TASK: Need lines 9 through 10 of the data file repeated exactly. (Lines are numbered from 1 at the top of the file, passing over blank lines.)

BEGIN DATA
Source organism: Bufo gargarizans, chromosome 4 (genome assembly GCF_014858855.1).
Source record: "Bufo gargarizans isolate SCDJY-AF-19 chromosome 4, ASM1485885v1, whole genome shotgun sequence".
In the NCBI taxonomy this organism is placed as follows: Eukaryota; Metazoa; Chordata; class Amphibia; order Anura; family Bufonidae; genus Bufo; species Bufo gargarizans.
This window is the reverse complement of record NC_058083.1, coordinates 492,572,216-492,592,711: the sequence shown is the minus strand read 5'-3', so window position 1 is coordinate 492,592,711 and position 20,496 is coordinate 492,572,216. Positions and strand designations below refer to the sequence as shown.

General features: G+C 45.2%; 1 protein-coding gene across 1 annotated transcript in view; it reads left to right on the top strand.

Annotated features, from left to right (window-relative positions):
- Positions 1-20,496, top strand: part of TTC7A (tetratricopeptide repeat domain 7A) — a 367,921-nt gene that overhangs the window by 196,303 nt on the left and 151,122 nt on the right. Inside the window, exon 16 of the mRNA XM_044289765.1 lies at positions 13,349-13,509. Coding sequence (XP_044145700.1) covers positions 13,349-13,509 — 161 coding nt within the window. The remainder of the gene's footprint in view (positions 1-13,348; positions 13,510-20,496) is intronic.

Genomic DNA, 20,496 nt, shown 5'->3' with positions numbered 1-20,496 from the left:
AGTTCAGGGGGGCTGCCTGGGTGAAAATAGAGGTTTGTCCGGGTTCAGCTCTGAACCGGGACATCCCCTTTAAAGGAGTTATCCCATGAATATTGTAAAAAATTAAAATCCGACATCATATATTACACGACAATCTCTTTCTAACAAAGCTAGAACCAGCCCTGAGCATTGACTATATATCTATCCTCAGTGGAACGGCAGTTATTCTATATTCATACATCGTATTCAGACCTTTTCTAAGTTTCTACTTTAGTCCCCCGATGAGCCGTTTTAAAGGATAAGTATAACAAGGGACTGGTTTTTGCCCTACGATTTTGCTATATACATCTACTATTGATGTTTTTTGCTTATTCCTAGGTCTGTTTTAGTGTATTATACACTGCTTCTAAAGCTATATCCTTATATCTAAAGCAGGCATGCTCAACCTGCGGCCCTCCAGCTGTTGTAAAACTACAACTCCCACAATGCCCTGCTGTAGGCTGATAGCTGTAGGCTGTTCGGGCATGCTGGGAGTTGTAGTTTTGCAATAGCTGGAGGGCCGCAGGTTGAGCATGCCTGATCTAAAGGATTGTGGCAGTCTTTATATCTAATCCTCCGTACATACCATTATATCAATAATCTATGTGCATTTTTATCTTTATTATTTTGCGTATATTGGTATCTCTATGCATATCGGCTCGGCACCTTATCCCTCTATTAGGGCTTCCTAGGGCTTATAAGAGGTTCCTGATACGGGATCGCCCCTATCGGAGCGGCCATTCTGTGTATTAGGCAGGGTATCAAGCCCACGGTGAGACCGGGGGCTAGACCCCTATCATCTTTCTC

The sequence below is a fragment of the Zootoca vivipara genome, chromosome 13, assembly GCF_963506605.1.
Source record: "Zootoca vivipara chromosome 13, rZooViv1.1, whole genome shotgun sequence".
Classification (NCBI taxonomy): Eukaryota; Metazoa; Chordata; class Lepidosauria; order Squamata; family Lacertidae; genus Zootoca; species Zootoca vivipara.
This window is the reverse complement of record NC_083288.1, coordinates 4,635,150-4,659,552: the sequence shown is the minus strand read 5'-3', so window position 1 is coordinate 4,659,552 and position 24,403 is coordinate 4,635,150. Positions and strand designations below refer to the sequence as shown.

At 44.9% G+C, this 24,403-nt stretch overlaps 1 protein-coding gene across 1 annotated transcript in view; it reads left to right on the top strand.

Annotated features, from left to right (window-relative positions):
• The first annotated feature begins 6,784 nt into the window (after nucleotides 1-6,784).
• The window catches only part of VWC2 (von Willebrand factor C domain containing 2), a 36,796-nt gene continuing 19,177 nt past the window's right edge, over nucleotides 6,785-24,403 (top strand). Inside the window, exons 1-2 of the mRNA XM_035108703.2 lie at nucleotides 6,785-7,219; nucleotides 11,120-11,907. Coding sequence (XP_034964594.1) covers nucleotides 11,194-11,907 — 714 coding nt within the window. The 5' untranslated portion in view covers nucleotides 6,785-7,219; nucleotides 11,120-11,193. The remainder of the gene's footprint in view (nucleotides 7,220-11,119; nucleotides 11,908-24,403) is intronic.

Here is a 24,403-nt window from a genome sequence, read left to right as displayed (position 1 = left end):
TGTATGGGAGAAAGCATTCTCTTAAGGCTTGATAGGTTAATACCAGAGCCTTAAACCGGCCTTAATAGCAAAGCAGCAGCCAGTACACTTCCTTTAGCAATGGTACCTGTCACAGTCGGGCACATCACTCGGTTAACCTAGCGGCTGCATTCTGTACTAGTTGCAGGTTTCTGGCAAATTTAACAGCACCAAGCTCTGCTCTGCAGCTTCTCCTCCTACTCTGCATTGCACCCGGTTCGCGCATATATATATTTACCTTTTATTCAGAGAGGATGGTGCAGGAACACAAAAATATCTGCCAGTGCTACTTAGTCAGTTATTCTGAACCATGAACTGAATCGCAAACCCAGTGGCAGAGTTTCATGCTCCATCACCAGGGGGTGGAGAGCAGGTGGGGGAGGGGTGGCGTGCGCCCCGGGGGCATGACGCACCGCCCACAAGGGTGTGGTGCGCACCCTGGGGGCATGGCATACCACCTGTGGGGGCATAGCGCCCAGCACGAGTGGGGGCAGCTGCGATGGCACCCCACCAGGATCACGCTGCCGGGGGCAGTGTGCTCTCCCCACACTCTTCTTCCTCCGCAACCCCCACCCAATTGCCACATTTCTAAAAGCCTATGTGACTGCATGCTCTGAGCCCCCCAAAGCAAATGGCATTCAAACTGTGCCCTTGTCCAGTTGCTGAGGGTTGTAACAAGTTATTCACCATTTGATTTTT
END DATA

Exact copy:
AGTTCAGGGGGGCTGCCTGGGTGAAAATAGAGGTTTGTCCGGGTTCAGCTCTGAACCGGGACATCCCCTTTAAAGGAGTTATCCCATGAATATTGTAAAAAATTAAAATCCGACATCATATATTACACGACAATCTCTTTCTAACAAAGCTAGAACCAGCCCTGAGCATTGACTATATATCTATCCTCAGTGGAACGGCAGTTATTCTATATTCATACATCGTATTCAGACCTTTTCTAAGTTTCTACTTTAGTCCCCCGATGAGCCGTTTTAAAGGATAAGTATAACAAGGGACTGGTTTTTGCCCTACGATTTTGCTATATACATCTACTATTGATGTTTTTTGCTTATTCCTAGGTCTGTTTTAGTGTATTATACACTGCTTCTAAAGCTATATCCTTATATCTAAAGCAGGCATGCTCAACCTGCGGCCCTCCAGCTGTTGTAAAACTACAACTCCCACAATGCCCTGCTGTAGGCTGATAGCTGTAGGCTGTTCGGGCATGCTGGGAGTTGTAGTTTTGCAATAGCTGGAGGGCCGCAGGTTGAGCATGCCTGATCTAAAGGATTGTGGCAGTCTTTATATCTAATCCTCCGTACATACCATTATATCAATAATCTATGTGCATTTTTATCTTTATTATTTTGCGTATATTGGTATCTCTATGCATATCGGCTCGGCACCTTATCCCTCTATTAGGGCTTCCTAGGGCTTATAAGAGGTTCCTGATACGGGATCGCCCCTATCGGAGCGGCCATTCTGTGTATTAGGCAGGGTATCAAGCCCACGGTGAGACCGGGGGCTAGACCCCTATCATCTTTCTC

The sequence below is a fragment of the Zootoca vivipara genome, chromosome 13, assembly GCF_963506605.1.